Extant Legal Framework for Arbitration of Disputes in Nigeria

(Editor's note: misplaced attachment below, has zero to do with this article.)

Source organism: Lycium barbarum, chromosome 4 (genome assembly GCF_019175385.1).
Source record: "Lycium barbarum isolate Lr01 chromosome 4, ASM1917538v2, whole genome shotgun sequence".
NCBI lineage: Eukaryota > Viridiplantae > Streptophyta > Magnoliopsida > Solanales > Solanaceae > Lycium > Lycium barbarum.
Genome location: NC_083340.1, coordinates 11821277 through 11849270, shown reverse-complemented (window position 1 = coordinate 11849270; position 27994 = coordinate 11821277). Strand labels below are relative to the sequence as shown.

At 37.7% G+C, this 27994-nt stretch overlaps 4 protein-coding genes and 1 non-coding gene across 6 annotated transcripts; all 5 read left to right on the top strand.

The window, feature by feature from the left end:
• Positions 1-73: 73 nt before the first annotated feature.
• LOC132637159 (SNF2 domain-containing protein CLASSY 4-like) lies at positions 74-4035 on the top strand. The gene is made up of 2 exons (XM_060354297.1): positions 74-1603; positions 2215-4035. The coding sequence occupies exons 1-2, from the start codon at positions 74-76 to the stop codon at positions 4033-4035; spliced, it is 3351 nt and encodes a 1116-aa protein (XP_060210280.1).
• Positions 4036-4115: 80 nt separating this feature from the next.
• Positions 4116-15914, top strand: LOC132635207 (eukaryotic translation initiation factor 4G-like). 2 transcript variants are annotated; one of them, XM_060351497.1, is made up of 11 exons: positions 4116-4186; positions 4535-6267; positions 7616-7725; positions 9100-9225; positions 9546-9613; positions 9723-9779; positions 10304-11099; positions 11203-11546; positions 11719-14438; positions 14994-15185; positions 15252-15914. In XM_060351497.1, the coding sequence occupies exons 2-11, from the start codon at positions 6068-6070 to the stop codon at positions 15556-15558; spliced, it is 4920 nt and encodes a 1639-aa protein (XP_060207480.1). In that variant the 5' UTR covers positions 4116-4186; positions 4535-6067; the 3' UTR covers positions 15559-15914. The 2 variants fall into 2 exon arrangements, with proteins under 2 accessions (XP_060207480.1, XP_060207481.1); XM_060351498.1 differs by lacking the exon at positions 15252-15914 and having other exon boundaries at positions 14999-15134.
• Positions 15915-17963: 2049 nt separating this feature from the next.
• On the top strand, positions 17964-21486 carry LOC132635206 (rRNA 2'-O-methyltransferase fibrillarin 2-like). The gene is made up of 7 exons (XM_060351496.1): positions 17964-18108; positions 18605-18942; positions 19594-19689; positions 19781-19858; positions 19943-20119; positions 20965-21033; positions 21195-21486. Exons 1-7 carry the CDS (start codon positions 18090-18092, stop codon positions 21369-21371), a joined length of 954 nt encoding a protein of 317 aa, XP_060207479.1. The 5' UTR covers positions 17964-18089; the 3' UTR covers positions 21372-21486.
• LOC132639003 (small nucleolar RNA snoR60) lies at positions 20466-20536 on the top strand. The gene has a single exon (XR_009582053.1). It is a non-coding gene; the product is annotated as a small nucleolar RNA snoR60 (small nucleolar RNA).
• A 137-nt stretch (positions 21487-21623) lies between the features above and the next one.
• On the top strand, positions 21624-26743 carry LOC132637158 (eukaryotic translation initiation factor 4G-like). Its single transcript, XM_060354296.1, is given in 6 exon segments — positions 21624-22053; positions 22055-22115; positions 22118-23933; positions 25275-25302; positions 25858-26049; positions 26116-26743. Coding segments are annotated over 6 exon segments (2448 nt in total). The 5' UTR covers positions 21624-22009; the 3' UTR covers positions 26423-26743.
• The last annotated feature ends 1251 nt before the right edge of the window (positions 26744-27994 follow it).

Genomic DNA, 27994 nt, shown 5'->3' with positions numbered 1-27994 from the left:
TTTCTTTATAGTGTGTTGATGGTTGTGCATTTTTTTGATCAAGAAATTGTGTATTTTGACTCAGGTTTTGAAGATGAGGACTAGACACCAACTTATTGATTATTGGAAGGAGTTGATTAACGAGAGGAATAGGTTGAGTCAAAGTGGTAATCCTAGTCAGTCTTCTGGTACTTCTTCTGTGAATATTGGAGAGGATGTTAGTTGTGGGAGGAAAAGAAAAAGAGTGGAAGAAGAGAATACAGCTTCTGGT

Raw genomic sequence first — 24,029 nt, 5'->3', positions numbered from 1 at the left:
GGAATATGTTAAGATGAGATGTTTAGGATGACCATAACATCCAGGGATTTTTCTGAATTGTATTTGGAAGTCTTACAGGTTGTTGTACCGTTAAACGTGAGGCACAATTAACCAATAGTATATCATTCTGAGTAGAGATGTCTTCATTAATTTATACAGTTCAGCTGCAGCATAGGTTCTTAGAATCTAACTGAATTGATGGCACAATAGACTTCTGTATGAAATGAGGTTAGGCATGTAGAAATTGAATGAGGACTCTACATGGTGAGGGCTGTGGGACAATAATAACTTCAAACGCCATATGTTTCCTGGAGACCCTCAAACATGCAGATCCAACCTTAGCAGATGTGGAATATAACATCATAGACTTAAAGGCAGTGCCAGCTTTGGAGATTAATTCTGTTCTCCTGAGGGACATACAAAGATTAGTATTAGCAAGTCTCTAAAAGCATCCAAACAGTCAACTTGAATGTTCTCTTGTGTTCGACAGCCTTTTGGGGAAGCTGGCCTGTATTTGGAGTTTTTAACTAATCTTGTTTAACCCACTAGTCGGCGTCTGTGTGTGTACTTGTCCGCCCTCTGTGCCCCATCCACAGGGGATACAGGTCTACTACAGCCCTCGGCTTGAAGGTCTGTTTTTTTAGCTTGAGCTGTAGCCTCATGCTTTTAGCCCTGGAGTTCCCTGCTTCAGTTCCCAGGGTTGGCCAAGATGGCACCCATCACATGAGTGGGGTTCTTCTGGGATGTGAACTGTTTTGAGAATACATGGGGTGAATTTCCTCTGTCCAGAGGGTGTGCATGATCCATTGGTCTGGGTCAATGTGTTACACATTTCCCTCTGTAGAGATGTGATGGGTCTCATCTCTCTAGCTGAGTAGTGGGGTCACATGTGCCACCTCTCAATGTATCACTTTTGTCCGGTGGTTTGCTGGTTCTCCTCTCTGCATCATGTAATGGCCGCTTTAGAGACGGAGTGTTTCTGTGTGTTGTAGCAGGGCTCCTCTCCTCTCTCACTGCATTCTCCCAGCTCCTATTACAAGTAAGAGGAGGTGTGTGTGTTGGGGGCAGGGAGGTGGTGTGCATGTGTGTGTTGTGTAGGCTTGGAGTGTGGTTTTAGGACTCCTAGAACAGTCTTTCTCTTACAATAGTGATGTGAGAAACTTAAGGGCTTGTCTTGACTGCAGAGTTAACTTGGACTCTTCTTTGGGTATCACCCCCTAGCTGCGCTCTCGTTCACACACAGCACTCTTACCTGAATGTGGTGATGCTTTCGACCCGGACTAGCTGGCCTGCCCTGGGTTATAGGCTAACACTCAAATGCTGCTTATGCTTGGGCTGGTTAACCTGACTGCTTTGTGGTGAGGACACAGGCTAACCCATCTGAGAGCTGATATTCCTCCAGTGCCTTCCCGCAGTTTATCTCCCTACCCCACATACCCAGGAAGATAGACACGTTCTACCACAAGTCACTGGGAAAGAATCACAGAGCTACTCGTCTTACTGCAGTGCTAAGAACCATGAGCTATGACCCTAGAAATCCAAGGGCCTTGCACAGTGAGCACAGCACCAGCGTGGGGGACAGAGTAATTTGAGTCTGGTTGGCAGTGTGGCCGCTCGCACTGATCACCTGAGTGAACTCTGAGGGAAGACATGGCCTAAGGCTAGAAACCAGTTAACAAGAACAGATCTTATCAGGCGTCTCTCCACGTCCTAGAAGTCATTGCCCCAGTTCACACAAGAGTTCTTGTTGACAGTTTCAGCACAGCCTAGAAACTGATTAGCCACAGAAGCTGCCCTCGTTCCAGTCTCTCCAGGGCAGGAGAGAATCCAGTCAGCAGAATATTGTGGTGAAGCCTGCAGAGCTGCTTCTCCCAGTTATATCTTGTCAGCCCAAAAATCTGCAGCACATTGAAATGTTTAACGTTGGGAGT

The current Federal Act is the Arbitration and Conciliation Act (Cap A18) Laws of the Federation of Nigeria 2004 (ACA). However, some constituent States within the Federation also have Arbitration Laws in place such as the Lagos State Arbitration Law of 2009. The ACA was passed in 1988 and has been in force for over 30 years. The provenance of ACA is in the UNCITRAL Model Law on International Commercial Arbitration 1985. The Model Law was proposed as a vehicle of harmonisation given the diversity of national legislations on arbitration law and practice. The ACA has a dual purpose of (a) incorporating and codifying internationally accepted norms of arbitration law and practice, and (b) domesticating the New York Convention on the Enforcement of Foreign Arbitral Awards 1958 (NYC). With the NYC being part of the corpus of Nigerian law, the critical comfort of portability of arbitral awards which foreign investors demand at a minimum is existent. Overview of Sections The ACA has a total of 58 sections in the main Act and 41 Articles in the Arbitration Rules (AR) (First Schedule). 52 sections in the ACA deal exclusively with arbitration while 6 sections deal solely with conciliation. There are no provisions on mediation. A substantial number of the 52 provisions on arbitration in the main Act and the Arbitration Rules are almost ipsissma verba of similar relevant provisions in the Model Law (ML) either in the exact form or in a rearranged manner. For example section 8 (Article 12 ML) deals with the basis of challenge of arbitrator, section 9 (Article 13 ML) deals with the procedure for challenge of arbitrator, section 11 (Article 15 ML) deals with termination of mandate of arbitrator, section 12(3)(B) and (4) (Article 16(2) and (3)) deals with jurisdictional challenge, section 13 (Article 17 ML) deals with the grant of interim measures of protection, section 16 (Article 20 ML) deals with the place of arbitration, section 17 (Article 21) deals with commencement of arbitration, section 21 (Article 25 ML) deals with proceedings in default by any of the parties, section 25 (Article 30 ML) deals with powers of tribunal to terminate, section 27 (Article 32 ML) deals with termination of proceedings, section 52 (Article 36 ML) deals with principles on refusal of recognition and enforcement of arbitral awards, Article 2 (AR) (Article 3 ML) – service of notices and Article 33 (AR) (Article 28 ML) – law of arbitration. Looking Over the Horizon – New Legislative Initiatives A new Arbitration and Conciliation Bill was presented to the National Assembly in 2018 which was passed by the House of Representatives and the Senate with some problems. These problems related to the removal of certain important provisions without explanation. As a result of the unresolved problems with the Senate version, the Bill could not be presented to the President for Assent during the tenure of the 8th National Assembly. The Bill would now be presented again to the 9th National Assembly and this state of affairs provides the opportunity for addressing the rising profile of mediation rather than conciliation in any new legislation.